Special thanks to ThisDayinMusic.com.
It’s May 31, 1976, and it’s a typically wet rainy night in London, England at the Charlton Athletic Football Stadium. The 60,000 people have been there all day watching the Sensational Alex Harvey Band, Little Feat, The Outlaws, Streetwalkers and Widowmaker battle the elements. How many were there for Little Feat or Alex Harvey can’t be clear but the excitement grew tangible as the audience waited for the headlining act. As several tried to climb floodlight towers for a better vantage point, it was obvious that most were there to see one of the greatest live bands of all time, The Who.
The band were still on their ’70s creativity high, still pushing the boundaries of rock and roll performance. The Who by Numbers was just out and “Squeeze Box” had given them their first hit single in a while. Tommy would feature heavily in the set (which included “I Can’t Explain,” “Substitute,” “My Wife,” “Baba O’Riley,” “Squeeze Box,” “Behind Blue Eyes,” “Dreaming from the Waist,” “Magic Bus,” “Amazing Journey,” “Sparks,” “The Acid Queen,” “Fiddle About,” “Pinball Wizard,” “I’m Free, “Tommy’s Holiday Camp,” “We’re Not Gonna Take It,” “Summertime Blues,” “My Generation,” “Won’t Get Fooled Again”) partly because the Ken Russell movie was released the previous year. And they’d just set the record for the largest indoor arena attendance with 75,962 at the Pontiac Silverdome the previous December.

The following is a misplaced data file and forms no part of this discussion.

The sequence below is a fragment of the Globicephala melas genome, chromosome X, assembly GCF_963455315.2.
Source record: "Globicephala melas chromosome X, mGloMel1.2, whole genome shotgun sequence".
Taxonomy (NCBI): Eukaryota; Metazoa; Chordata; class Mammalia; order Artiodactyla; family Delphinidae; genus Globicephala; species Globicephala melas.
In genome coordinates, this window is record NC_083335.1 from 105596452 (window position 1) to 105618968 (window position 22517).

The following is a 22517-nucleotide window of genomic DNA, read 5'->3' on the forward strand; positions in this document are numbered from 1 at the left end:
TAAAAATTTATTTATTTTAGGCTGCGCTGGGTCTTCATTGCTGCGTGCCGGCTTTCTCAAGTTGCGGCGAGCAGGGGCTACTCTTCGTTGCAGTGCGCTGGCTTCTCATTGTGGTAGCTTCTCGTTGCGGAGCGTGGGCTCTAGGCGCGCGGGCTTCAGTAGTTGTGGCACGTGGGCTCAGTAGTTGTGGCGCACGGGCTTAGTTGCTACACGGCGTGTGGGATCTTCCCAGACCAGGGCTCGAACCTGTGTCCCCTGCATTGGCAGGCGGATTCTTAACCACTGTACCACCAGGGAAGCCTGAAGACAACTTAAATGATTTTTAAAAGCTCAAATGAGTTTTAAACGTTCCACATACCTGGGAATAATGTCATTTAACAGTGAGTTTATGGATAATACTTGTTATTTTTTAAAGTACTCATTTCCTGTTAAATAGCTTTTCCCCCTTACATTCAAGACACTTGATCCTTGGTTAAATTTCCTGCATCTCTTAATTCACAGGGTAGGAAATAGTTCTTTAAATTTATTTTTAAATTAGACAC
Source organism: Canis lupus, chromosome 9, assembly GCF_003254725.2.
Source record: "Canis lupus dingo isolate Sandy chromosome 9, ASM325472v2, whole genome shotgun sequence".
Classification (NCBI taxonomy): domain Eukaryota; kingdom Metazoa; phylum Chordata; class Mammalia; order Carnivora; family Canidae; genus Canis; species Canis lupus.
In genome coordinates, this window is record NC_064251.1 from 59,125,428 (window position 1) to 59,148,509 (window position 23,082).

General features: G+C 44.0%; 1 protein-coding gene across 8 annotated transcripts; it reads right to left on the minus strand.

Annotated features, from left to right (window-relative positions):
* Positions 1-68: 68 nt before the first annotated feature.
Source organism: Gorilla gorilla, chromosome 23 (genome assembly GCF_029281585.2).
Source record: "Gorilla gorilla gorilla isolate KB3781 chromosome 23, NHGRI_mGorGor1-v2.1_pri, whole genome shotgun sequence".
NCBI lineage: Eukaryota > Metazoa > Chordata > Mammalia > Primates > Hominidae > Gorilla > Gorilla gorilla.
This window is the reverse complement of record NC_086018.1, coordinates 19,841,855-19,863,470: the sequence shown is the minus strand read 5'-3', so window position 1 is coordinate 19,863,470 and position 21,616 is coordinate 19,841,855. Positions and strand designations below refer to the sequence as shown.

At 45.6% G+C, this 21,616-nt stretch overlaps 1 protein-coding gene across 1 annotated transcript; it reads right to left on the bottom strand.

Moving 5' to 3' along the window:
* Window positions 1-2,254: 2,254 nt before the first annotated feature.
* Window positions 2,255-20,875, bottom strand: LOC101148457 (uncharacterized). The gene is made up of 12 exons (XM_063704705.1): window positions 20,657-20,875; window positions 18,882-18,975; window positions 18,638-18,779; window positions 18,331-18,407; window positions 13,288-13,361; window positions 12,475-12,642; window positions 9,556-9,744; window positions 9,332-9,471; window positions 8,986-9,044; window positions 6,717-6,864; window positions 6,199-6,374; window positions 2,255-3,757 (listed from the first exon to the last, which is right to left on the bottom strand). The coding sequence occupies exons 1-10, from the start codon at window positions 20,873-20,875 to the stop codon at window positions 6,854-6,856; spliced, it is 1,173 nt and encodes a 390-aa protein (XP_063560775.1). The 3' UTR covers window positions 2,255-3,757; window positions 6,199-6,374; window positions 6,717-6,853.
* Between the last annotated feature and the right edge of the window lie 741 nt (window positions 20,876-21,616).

They were about to break another record.
Promoters had a 76,000-watt PA built for the show and with Pete Townshend at his fiercest, noisiest best, The Who pretty easily set a new record as the loudest band in the world by playing at a volume measured at 120 dB. It was a record they’d hold until the ’80s, when they were passed in the noise stakes by Manowar. For noise buffs, the record is held now by KISS for their 2009 gig the Cisco Ottawa Bluesfest in Ottawa, Canada, when they reached a staggering 136 dB.
As the second half of the show began, Keith Moon took the mic: “You’d think you’ve got some kind of vested interest. I’ve seen your vests, and they stink… underneath this I’m totally nude, Peter! I don’t need any of your great flowing poncey robes. I don’t need all your glittering sequins to be a star! I don’t need to jump in the air, flash what little crotch I’ve got. And I must admit I’ve had no complaints.”
It was typical Moon. Irreverent, funny and utterly spontaneous and unpredictable. Sadly, the Charlton gig would be the last time he played a full concert with The Who in England.
Keith died on September 7, 1978, after he accidentally overdosed on the prescription drug Heminevrin. He’d been taking the pills to beat his alcohol addiction. Nothing Moon did, of course, was boring or typical. Even the house he died in was surrounded by rock and roll legend. He died in Harry Nilsson’s Curzon Place apartment in London’s Mayfair; the same flat Mama Cass died in, back in 1974.